Pilates for Men – Why Men Should do Pilates

Pilates for Men Islington

Not The Easy Option

‘Rather than being an easy option, Pilates has always been about building strength. Joseph Pilates had a background in self-defence and boxing and opened his “body-conditioning gym” in New York in 1926 to teach people how to achieve strength through better body control.

Elite athletes have long loved it — David Beckham, Andy Murray and Tiger Woods are fans.

Pilates is also incorporated into the training regimens of professional rugby players — the England, Wales and New Zealand rugby union teams rely on its ability to build strength and offset injury.’

Significant Gains in Strength

‘Studies have proved that it works. Last year a paper in the International Journal of Sports, Exercise and Training Science found that men who did a one-hour Pilates class three times a week for ten weeks experienced significant gains in strength that enabled them to improve their step-up and leg-press performance.’

‘Men tend to take it up because of a specific issue such as back pain or tight hamstrings. They are unsure about it working at first because they are used to activity that makes them sweat, but once they see the effects they are more dedicated to it than the women I teach.’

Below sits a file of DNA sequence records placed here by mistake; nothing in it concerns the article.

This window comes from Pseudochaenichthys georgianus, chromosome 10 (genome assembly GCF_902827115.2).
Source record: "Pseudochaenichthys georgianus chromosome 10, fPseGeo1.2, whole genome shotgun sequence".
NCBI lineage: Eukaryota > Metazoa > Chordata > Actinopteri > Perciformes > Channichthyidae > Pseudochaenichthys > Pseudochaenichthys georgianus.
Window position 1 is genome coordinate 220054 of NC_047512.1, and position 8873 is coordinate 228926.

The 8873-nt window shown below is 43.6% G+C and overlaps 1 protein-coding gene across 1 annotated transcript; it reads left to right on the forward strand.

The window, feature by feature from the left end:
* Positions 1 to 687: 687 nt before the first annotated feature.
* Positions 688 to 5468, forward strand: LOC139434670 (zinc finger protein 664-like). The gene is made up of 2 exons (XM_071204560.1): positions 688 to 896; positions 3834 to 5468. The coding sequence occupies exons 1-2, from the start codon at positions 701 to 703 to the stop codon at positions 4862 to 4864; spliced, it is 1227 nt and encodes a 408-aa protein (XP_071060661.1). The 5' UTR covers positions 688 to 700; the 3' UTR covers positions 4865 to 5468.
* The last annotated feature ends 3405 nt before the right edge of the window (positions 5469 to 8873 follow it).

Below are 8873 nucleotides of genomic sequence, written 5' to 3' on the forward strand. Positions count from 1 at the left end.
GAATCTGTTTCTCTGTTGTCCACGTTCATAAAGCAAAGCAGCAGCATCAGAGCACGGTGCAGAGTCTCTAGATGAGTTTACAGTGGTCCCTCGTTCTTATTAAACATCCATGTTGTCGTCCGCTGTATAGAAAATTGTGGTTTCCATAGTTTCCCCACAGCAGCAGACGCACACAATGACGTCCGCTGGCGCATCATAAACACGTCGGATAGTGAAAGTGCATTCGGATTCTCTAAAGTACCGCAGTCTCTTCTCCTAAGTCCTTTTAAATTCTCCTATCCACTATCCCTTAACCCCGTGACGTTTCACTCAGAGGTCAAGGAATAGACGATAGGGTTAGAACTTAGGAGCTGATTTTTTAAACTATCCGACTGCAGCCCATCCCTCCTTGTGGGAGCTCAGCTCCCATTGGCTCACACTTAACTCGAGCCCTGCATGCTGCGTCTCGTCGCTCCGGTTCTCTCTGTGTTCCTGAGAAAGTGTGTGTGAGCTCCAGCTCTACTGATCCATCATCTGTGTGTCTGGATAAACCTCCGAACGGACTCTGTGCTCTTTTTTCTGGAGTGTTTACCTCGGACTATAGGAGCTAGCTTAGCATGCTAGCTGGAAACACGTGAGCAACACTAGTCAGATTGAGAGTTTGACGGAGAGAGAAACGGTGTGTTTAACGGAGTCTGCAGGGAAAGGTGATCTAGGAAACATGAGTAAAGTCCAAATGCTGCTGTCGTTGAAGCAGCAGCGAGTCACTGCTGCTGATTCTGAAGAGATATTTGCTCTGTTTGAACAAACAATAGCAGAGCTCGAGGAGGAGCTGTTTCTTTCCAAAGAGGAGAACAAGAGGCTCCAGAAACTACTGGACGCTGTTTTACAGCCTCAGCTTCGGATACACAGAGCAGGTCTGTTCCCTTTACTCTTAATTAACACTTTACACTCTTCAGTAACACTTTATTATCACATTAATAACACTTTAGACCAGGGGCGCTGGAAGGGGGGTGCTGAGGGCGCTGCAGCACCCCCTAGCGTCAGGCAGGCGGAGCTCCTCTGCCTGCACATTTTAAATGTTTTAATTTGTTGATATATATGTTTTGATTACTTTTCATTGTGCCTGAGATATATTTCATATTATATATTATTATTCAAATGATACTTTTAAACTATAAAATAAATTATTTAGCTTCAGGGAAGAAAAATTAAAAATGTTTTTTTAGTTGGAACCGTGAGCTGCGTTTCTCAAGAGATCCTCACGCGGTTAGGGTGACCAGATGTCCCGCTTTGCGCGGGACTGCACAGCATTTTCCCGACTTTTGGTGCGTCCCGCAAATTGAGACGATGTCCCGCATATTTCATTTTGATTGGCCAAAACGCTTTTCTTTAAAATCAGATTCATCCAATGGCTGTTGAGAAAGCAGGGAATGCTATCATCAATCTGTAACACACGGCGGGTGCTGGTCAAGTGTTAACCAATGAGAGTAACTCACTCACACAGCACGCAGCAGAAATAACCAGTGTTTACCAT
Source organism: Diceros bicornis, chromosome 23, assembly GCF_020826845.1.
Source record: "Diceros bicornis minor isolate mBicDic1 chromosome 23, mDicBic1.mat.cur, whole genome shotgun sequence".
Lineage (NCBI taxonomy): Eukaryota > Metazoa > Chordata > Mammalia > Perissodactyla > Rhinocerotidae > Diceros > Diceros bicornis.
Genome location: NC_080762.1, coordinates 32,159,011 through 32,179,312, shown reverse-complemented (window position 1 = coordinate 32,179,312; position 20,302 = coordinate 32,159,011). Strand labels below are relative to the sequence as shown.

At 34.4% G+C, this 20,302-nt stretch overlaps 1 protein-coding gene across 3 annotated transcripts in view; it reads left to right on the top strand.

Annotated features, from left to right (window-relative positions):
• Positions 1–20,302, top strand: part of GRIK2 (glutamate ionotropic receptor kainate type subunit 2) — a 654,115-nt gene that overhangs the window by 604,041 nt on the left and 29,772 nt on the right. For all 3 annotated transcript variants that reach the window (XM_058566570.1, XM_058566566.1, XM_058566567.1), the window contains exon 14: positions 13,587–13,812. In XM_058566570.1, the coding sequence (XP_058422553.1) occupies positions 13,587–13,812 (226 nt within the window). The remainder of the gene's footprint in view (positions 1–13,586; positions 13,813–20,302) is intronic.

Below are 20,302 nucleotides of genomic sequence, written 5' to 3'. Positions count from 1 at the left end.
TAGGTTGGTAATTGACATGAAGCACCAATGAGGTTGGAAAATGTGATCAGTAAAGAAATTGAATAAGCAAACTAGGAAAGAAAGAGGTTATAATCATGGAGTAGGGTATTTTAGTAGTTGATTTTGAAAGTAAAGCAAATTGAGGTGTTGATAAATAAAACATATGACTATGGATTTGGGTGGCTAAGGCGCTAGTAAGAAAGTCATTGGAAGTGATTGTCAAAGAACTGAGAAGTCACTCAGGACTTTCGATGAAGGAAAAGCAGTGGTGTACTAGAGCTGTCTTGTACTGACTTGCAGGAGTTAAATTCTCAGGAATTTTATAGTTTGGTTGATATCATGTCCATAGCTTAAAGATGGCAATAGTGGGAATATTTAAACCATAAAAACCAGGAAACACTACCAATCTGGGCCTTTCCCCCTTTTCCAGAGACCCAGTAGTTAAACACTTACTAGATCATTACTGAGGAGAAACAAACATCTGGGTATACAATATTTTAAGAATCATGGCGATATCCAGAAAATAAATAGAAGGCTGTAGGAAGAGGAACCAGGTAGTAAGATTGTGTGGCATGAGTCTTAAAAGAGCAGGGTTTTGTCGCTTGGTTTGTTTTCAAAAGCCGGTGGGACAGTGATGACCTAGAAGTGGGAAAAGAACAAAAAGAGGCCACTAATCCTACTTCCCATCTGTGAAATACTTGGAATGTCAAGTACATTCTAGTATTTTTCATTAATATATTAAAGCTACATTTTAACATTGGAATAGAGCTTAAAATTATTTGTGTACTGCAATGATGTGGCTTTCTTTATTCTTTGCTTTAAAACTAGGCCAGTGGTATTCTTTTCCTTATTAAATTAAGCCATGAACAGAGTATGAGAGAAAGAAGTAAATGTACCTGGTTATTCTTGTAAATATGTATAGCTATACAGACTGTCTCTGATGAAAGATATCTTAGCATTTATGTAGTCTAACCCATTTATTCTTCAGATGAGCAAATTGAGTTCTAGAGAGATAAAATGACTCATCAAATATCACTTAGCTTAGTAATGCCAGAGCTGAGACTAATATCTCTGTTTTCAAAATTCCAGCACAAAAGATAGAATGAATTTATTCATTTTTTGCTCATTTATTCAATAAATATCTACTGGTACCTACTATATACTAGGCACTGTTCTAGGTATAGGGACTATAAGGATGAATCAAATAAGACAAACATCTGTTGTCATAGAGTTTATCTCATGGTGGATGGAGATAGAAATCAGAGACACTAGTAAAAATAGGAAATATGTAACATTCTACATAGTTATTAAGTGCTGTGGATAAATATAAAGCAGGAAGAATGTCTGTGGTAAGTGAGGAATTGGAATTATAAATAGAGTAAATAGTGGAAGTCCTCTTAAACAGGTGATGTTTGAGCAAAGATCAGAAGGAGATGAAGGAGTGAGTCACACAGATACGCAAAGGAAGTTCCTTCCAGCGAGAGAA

Jo Tuffrey
Pilates Teacher
Danesfield House Hotel and Spa

Reformer Pilates

Reformer Pilates is certainly a great choice when it comes to clean living and reforming your exercise routine. This type of Pilates is equally suitable for people returning to exercise as well as those who are simply looking to add something new to their workout regime.

As it works the body and the mind too, it is ideal for helping you to deal with the pressure and stresses of everyday life.

Pilates can be easily combined with other forms of exercise making it a popular choice with tennis players, runners, golfers and people who are already doing cardio exercise.

Give us a call or pop into the studio to find out all the benefits of Pilates for men.

Article by Peta Bee

Read the full article on The Times website (if you’re not a member you’ll have to register, for free).